Game 6 Recap: Striking Gold in Silicon Valley
In what can only be called one of the more remarkable efforts in the annals of Blue Jackets hockey, Columbus edged the Sharks 5-4. We'll be talking about this one for a while.
After what seemed like an eternity without a game on the ice, the Blue Jackets ventured into the Shark Tank to battle an old nemesis. To aid in the cause, Todd Richards rolled out the new line of Calvert -- Wennberg -- Atkinson, designed to capitalize on speed and skill, and hopefully create some mismatches. Also debuting for Columbus were Adam Cracknell and Cody Goloubef, while Scott Hartnell moved to the top line.
Period 1: WD-40 Anyone?
Rolling out new pieces is a fine idea, except perhaps when your club is coming off an extended rest period. While the Blue Jackets came out with energy, their execution was . . . well . . . we'll go with "ragged." The first shift for the top line provided a solid opportunity, but San Jose soon leveraged their experience to put on a passing clinic, rendering the Blue Jackets forecheck impotent, and causing the forwards to chase the play back to their own zone. That's not a recipe for success.
At the 5:11 mark, San Jose made the Blue Jackets pay. Adam Burish played bull to Cracknell's matador, and simply skated past him down the left wing. The Sharks filled the center of the ice, as Burish angled toward the circle. His head said "pass", but his wrists said "shot", and he buried a perfect wrister in the far corner. Jason Demers drew the assist, and the Sharks had first blood.
The Blue Jackets continued to largely chase the play, but successfully killed Letestu's holding penalty at the 10:44 mark. However, shortly thereafter, Matt Calvert was called for a borderline high sticking penalty, and the Sharks cashed in. Joe Pavelski set up his shop right in front of Bobrovsky, and deftly deflected Couture's shot from up high, caroming off Bobrovsky's glove and trickling into the net. 2 - 0 San Jose, with Logan Couture and Patrick Marleau garnering the helpers.
As the period wound down, the Blue Jackets gained some momentum, and put a modicum of pressure on the Sharks, with Michael Chaput having the best opportunity. Still, the numbers told the story. San Jose held a 2 - 0 score advantage, led in shots 16-5, and dominated possession, as their 67% Corsi figure attests. Not the start Columbus wanted.
Period 2: Identity Theft
The Blue Jackets came out of the gate with better cohesiveness in the second, but appeared to surrender the advantage when James Wisniewski took a holding penalty. Ironically, however, that may have provided the spark that ignited the most memorable period of the young season.
While San Jose pressed the play early with the extra man, the Blue Jackets stopped reacting and started defending. They got in passing lanes and deflected pucks. They cleared the puck, and they skated. Artem Anisimov had a significant short handed chance, and the Blue Jackets actually dominated the puck possession for the last 45 seconds of the PK session. A power play at the 4:08 mark did not bear fruit, but it provided some more chances and further established the possession game, instilling a bit more confidence in the troops.
That confidence bore results 8:22 into the period. Ryan Johansen came down the left wing, appeared to slow, then kicked it into high gear, executing a power drive toward Antti Niemi's right post. En route, Johansen delivered a crafty little backhand that gracefully found its way over the net minder's right shoulder, off the crossbar, and into the net. As Bill Davidge would say -- "a goal scorer's goal." Scott Hartnell and Nick Foligno earned the assists, and the lead was cut in half.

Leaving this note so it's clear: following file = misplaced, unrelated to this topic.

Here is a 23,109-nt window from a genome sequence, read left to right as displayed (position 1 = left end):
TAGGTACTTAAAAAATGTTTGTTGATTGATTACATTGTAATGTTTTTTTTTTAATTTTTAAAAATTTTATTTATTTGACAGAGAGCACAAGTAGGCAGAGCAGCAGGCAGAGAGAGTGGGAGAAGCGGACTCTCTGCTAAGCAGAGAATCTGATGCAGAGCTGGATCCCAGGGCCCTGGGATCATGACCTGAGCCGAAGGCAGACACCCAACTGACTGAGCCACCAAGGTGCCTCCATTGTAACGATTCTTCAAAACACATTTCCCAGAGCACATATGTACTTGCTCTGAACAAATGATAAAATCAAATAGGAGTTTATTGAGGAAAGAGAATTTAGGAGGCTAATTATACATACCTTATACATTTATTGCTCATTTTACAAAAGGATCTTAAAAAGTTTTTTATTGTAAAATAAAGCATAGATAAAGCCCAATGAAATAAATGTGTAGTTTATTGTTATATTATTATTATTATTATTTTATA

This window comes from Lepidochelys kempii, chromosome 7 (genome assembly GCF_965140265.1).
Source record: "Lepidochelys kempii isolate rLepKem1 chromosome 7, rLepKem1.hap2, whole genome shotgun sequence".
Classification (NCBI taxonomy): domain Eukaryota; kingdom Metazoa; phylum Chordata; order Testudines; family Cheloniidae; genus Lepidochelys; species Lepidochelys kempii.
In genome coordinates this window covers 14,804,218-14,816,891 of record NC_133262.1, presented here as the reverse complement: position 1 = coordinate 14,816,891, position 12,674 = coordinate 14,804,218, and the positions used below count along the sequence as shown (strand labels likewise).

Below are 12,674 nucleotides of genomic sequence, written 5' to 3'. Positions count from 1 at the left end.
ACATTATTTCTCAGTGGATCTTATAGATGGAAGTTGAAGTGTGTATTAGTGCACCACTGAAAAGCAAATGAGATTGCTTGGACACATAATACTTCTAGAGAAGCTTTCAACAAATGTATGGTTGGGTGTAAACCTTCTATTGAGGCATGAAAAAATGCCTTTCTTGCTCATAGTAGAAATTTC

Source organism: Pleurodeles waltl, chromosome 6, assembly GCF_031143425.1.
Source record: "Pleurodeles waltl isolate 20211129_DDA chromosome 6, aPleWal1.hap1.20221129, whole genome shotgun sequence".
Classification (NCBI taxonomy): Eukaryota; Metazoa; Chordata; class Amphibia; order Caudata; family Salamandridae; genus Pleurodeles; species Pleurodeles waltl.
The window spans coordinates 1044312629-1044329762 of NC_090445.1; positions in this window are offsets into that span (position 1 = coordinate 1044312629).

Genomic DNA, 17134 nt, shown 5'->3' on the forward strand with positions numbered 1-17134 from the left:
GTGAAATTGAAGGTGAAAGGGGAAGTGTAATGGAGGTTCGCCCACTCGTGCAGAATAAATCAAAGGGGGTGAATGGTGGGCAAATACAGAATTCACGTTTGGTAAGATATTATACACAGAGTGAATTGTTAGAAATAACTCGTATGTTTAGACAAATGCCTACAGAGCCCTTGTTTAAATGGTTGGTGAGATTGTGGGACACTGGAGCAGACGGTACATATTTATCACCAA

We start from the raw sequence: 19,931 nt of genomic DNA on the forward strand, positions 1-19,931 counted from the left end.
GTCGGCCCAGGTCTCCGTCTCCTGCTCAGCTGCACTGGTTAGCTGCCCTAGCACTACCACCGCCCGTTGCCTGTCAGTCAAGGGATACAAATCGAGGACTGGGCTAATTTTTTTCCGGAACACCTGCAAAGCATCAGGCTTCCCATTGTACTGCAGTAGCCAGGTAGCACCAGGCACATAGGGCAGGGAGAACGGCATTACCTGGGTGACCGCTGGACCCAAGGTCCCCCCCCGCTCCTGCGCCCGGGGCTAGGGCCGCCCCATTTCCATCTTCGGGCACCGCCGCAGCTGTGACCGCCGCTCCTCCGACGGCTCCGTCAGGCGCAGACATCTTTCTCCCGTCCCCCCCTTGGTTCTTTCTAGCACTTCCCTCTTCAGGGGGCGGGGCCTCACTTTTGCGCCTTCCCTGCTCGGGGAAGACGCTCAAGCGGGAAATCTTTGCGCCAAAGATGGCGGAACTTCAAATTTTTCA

Fortune seemed to take another evil turn when Jack Skille went off for interference with 9:00 left in the frame. Again, however, the Blue Jackets found a way to turn adversity into opportunity. With about 50 seconds left in the power play, Fedor Tyutin got the puck deep in his zone, and launched a perfect outlet pass to Anisimov high in the neutral zone. Anisimov created some room to the right, while Mark Letestu drove the middle against two defenders. Anisimov found the seam, putting the puck squarely on Letestu's stick. A quick forehand-backhand deke, and it was a tie game. Tyutin and Anismov had the well earned assists.
Before the assembled crowd could get comfortable in their seats, the Blue Jackets struck again. Ryan Johansen took a feed down the left, and appeared to overstate the puck, creating a turnover opportunity for San Jose. Not so fast, however. Hartnell contested the play, and Johansen corralled it with his long stick. Now unmarked, Johansen spun and fired a laser past Niemi for another tally, providing a 3 - 2 lead. Originally, marked as an unassisted goal, Hartnell later got credit for the helper. The Shark Tank was as quiet as I've ever heard it. It was a stunning reversal of fortune, and made you wonder who those impostors in Columbus sweaters were during the first period.
The Blue Jackets had another golden opportunity when Brent Burns was whistled for a 4:00 high sticking penalty at the 15:04 mark. Although the Blue Jackets couldn't convert, they had some prime chances, and it allowed them to dominate the remainder of the period. Shots were 12-9 for the period in favor of the Blue Jackets, but the level of domination appeared much greater to the eye. It left you asking -- "Who are these guys?"
Period 3 -- So You Thought You'd Seen Everything?
With one awful period, and one amazing period, Jackets fans could be forgiven if they approached the third with some trepidation. However, I'm not sure that anyone was prepared for the 20 minute roller coaster ride that was about to begin.
Columbus came out with energy, skating hard, but San Jose is a very, very good hockey club, who was likely a bit embarrassed in the 2nd period. Just 2:05 in, the Sharks showed they don't take kindly to being shown up on its home ice. While Matt Nieto and Jack Johnson battled in front of Sergei Bobrovsy, Joe Pavelski calmly collected the puck, took advantage of the double screen, and fired the puck into the back of the net. Bobrovsky never had a chance to see it, and the game was tied. Jumbo Joe Thornton notched the only assist on the play.